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This week 10-06-15

Homemade Ice Cream

My Mom invented rituals just to keep my Dad and all us kids out of the house. She could only pull each one off once a year because by then we had forgotten how hard it was. One of them was HomeMade Ice Cream. Here's the ritual: First we would have to get the Ice Cream freezer out of the attic part of store room. There were usually spiders and other bugs that had made it their home. It was one of those hand- crank, wooden barrel kind. I think my grandfather gave it to us and his father gave it to him. My Dad had to wash and oil it and beat it back together everytime we used it. Then we went to the store to buy ice and rock salt. My Mom got the Ice Cream ready, which was nothing, milk, sugar and vanilla. I think it took her about 2 minutes. It mostly gave her the day off while we ran around all over the place (even lunch and dinner were beans out of a can, pre-baked ham and slaw … 30 minutes max for the whole thing) .  When we got home we started the "Right way to make Ice Cream" as my Dad called it. There are rules about this stuff. First you put the cylinder (that will hold the ice cream) in to the Ice bucket and pack 3 inches of ice around the bottom, then a layer of rock salt on the ice, then 3 more inches of ice and more rock salt… till you got almost to the top of the cylinder and the ice cream maker bucket was full...  Most important: you had to put the crank on the top and turn it after each layer to be sure it would still turn. When it was all packed Mom would pour in the Ice Cream, we  put in the paddle thing, then the top, then the crank and started cranking. My brother and I took turns. My Mom had us convinced that the faster we cranked, the sooner the Ice cream would freeze. Of course that's not true, but she was trying to burn as much energy out of us as she could, and it worked. The rule was that we could not check the Ice ream to see if it was frozen until my Dad turned it a few times and declared it done, even after that it was still 30 minutes more. It usually took several hours. We probably turned the crank 10,000 times. When it was finished you had to pack news paper and towels over the top and be sure not to let any rock salt get inside, which it always did. The rule was that we had to eat dinner first, then Ice Cream. Dinner took about 30 seconds and the Ice Cream lasted about 30 minutes stopping only for brain freeze. I can still taste the rock salt.. Want to make some? It's easy and you don't even need an Ice cream maker.... Mack's famous "123 Ice Cream" Makes 1qt: 1 cup of sugar, 2 teaspoons of vanilla, 3 cups of milk. Put everything in a pan and heat it ONLY  till the sugar dissolves, the longer you heat it, the longer it takes to chill it. Pour it in a bowl and let it cool. If you have an Ice Cream maker pour it in and start turning. If you don't, put it in the freezer and leave it for 30 minutes, then whisk it, getting anything frozen on the side of the bowl. Wait 15 more minutes and whisk it again.  Continue until it's all frozen. The more you whisk the fluffier it will be, less like an Ice cube.  I promise it will give you brain freeze, because it's really cold and it melts really fast so you have to eat it fast. Sprinkle a little salt on top for the full effect....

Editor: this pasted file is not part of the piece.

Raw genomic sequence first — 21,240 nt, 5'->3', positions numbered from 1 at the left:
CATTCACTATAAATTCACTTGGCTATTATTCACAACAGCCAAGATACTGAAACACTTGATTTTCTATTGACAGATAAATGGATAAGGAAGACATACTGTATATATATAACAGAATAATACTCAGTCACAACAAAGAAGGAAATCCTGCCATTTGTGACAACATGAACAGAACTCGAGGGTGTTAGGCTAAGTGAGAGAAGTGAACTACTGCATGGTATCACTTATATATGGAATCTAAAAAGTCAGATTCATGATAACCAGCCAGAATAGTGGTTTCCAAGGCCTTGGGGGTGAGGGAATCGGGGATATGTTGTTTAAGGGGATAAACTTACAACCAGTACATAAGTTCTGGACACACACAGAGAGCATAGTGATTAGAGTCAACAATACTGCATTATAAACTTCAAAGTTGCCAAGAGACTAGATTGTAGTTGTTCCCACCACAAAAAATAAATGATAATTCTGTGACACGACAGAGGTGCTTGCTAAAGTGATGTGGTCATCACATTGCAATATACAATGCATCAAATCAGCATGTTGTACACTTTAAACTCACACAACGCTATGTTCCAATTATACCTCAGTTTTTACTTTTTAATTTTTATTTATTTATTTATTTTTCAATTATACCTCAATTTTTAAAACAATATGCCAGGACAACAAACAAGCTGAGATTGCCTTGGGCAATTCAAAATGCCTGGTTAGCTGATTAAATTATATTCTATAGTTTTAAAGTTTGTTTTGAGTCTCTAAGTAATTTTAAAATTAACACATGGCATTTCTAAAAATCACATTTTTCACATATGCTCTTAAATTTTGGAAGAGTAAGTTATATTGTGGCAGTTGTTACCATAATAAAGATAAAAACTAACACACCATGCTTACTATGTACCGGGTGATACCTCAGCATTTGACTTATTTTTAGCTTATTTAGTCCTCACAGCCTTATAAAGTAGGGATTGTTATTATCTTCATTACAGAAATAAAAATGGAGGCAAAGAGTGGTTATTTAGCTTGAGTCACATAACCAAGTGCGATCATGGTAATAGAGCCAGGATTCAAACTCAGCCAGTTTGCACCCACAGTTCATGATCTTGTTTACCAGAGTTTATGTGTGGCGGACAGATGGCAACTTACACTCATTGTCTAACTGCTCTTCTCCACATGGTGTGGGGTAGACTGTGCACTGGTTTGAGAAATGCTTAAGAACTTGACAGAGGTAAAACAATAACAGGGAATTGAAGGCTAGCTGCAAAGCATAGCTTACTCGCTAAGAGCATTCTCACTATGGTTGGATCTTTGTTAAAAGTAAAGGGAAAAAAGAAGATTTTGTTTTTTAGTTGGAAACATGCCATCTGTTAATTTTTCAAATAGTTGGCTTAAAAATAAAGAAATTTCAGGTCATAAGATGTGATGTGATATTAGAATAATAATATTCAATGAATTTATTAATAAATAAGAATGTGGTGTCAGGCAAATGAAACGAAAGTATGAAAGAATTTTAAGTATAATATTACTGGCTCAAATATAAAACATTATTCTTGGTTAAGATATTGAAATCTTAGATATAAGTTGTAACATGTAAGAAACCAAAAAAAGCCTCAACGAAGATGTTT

God's like that: I could tell you how to make some super fancy Ice Cream from a five star restaurant and it would be really good, but it wouldn't bring back your childhood. What are the best things you remember about being a kid? If you're a kid now, what are your favorite things now? I remember how my Grandmothers house smelled and riding on the back of my Grandfather's pickup. God gives us family and friends for a reason. We affect each other, we change each other's lives. Don't miss that part, that's why he put you here….

I wonder if I can find an Ice Cream truck and a bunch of kids?  Create a memory….

Cooking 220 - 2 pans, 2 burners, 20 minutes:

I love anything with fresh lime juice on it. The freshness, the smell, the brightness and of course this is the SOUR part of this recipe. The chille is the HOT, Salt is the SALTY. The Onion could pass for the SWEET, but after you taste it you may want to add a teaspoon of honey, just for balance. Remember HOT, SOUR, SALTY, SWEET. IF you have those things in balance, everything you make will be good.        



1 large pasilla chile

1 (15-oz.) can diced tomatoes

2 tbsp. canola oil

3 cloves garlic, peeled

1 medium white onion, roughly chopped

8 cups chicken stock

1 cilantro sprig (optional)

1 1⁄2 lb. boneless, skinless chicken breast, cut into 1⁄2-inch pieces

Kosher salt and freshly ground black pepper

6 oz. shredded Monterey Jack cheese

1-2 avocados, diced

sour cream, for serving

Lime wedges, for serving

Tortilla chips (about 4 cups), crushed, for serving        


Toast the chile in a 6-quart saucepan over high heat, turning, until fragrant (alternatively, toast it over an open flame for a few seconds). Remove the stem and seeds and break the chile into pieces; transfer to a blender along with the tomatoes.

Heat oil in saucepan and cook garlic and onion until golden, 8-10 minutes. Using a slotted spoon, transfer garlic and onion to blender with the tomatoes and chile and purée until smooth.       

Pour tomato mixture into saucepan and cook over medium-high until thick, 8-10 minutes. Add the stock and epazote, if using, and boil. Reduce the heat to medium-low and simmer for 15 minutes. Add the chicken, salt, and pepper and cook until chicken is cooked through, about 8 minutes more. Divide tortilla chips between bowls and ladle soup over; top with cheese, avocado, more tortilla chips, and crema, and a big squeeze of lime on top. Serve with more lime wedges on the side.

Posted by Mack Oates at 11:01 AM